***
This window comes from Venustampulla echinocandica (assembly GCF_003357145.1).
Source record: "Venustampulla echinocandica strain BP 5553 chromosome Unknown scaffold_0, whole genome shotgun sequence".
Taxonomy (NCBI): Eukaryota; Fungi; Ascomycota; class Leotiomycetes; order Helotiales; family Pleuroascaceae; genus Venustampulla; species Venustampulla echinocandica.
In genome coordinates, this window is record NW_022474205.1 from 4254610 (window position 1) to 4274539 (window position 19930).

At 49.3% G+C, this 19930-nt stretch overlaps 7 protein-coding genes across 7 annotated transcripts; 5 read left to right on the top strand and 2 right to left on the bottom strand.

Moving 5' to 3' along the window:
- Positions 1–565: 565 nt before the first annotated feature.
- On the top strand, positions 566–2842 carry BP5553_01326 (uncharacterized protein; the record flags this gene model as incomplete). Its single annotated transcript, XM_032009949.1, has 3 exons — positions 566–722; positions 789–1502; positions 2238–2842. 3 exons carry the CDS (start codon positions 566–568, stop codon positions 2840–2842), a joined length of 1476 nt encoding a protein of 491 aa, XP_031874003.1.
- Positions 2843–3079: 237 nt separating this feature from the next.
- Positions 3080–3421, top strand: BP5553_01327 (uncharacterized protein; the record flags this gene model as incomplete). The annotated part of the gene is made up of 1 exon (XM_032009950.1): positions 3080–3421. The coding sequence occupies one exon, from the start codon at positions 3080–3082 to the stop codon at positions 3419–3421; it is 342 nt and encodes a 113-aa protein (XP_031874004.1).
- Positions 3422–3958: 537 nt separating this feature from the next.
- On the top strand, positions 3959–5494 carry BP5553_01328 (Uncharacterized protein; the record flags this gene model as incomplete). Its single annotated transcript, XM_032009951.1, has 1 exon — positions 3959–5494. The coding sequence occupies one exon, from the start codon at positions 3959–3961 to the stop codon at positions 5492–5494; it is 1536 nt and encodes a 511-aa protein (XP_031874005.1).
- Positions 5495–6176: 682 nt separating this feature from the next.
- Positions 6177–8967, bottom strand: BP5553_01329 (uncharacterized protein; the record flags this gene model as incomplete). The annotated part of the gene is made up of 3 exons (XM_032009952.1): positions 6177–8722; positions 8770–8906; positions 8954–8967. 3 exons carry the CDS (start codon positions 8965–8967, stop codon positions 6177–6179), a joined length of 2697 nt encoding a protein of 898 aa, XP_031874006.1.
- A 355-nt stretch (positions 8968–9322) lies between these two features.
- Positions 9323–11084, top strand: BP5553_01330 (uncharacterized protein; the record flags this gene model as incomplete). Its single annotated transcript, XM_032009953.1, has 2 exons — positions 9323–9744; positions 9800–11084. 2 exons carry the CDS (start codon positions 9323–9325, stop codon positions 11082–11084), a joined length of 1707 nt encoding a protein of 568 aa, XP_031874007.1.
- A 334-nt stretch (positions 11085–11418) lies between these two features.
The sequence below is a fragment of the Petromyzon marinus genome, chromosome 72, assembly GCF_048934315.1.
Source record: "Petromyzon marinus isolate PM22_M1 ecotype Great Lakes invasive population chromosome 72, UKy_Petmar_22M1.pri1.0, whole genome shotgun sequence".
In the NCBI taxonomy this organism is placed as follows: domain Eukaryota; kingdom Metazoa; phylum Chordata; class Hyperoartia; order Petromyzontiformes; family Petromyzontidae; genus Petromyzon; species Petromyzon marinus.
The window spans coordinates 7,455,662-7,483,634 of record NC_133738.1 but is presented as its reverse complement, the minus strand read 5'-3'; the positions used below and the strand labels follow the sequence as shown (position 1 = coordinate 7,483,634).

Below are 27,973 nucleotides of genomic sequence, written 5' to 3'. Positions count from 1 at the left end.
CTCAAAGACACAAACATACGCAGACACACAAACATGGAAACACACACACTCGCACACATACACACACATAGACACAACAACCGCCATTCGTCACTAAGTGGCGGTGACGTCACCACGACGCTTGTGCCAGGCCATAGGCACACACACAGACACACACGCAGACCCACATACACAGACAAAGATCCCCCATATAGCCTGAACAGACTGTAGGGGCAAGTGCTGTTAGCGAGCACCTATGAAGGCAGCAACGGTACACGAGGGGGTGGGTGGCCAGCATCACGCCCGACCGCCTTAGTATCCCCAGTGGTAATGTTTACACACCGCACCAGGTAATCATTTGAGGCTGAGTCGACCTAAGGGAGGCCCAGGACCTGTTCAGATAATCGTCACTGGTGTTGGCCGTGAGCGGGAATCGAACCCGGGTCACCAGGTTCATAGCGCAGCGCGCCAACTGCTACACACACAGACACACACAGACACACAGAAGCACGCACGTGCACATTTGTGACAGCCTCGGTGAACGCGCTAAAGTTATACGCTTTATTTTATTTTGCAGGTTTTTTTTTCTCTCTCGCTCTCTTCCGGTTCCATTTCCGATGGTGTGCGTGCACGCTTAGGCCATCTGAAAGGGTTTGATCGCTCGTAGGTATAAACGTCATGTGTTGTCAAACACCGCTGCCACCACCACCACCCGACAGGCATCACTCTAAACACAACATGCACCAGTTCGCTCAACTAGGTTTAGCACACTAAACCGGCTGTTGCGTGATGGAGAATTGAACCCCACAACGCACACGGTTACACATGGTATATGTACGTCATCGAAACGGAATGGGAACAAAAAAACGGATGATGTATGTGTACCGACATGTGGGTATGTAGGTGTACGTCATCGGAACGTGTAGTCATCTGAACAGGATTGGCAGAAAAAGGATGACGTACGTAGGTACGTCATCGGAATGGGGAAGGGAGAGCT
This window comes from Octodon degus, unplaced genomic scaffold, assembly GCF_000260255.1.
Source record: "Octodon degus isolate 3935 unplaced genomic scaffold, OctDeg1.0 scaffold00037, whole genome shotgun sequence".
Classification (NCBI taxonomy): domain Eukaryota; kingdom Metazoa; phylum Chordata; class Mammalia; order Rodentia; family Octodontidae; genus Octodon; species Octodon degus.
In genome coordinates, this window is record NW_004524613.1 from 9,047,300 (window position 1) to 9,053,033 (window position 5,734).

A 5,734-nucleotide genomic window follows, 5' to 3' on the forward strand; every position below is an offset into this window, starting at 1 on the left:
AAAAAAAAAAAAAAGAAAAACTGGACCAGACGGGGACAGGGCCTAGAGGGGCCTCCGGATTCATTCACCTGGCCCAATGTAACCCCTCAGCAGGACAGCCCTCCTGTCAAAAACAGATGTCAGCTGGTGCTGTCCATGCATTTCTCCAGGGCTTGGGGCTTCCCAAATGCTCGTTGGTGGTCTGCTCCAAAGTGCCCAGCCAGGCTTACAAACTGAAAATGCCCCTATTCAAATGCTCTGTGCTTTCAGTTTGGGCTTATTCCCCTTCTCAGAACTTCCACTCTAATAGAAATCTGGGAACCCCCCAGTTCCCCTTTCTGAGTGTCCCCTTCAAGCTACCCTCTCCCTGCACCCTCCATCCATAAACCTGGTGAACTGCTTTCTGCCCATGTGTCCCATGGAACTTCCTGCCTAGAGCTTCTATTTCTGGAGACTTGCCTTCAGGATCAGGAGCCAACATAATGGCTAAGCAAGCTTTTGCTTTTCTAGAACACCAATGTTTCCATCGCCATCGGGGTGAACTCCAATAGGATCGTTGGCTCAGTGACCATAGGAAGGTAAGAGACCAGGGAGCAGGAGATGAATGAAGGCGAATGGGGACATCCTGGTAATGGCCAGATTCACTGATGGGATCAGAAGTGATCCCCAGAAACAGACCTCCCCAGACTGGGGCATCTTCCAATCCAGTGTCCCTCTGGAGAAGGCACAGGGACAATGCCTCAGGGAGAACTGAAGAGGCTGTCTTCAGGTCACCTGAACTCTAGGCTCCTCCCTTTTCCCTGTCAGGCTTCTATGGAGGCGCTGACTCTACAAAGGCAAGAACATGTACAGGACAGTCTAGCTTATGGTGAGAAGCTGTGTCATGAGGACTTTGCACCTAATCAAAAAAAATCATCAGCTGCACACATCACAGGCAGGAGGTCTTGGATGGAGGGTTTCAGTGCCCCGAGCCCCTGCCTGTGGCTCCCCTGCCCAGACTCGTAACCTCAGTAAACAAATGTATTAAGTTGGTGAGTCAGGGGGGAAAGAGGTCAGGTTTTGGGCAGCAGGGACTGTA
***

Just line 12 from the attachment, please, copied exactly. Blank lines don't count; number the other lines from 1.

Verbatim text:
- On the top strand, positions 3959–5494 carry BP5553_01328 (Uncharacterized protein; the record flags this gene model as incomplete). Its single annotated transcript, XM_032009951.1, has 1 exon — positions 3959–5494. The coding sequence occupies one exon, from the start codon at positions 3959–3961 to the stop codon at positions 5492–5494; it is 1536 nt and encodes a 511-aa protein (XP_031874005.1).